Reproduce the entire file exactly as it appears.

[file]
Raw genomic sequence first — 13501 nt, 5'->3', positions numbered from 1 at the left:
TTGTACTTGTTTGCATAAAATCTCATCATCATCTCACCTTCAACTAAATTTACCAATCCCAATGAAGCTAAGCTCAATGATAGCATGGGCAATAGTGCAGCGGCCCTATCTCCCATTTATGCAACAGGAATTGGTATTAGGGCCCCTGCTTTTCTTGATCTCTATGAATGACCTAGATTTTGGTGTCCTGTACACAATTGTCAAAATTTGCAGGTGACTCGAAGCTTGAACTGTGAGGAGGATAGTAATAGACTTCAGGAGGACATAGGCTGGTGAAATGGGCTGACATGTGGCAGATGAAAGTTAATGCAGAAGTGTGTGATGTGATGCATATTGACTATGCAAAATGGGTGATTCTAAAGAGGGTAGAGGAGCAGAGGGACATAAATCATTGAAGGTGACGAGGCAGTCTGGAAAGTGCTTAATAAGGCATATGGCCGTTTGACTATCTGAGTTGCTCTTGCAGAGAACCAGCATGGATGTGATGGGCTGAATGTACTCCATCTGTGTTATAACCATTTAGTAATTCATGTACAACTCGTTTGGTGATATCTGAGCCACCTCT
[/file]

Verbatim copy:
Raw genomic sequence first — 13501 nt, 5'->3', positions numbered from 1 at the left:
TTGTACTTGTTTGCATAAAATCTCATCATCATCTCACCTTCAACTAAATTTACCAATCCCAATGAAGCTAAGCTCAATGATAGCATGGGCAATAGTGCAGCGGCCCTATCTCCCATTTATGCAACAGGAATTGGTATTAGGGCCCCTGCTTTTCTTGATCTCTATGAATGACCTAGATTTTGGTGTCCTGTACACAATTGTCAAAATTTGCAGGTGACTCGAAGCTTGAACTGTGAGGAGGATAGTAATAGACTTCAGGAGGACATAGGCTGGTGAAATGGGCTGACATGTGGCAGATGAAAGTTAATGCAGAAGTGTGTGATGTGATGCATATTGACTATGCAAAATGGGTGATTCTAAAGAGGGTAGAGGAGCAGAGGGACATAAATCATTGAAGGTGACGAGGCAGTCTGGAAAGTGCTTAATAAGGCATATGGCCGTTTGACTATCTGAGTTGCTCTTGCAGAGAACCAGCATGGATGTGATGGGCTGAATGTACTCCATCTGTGTTATAACCATTTAGTAATTCATGTACAACTCGTTTGGTGATATCTGAGCCACCTCT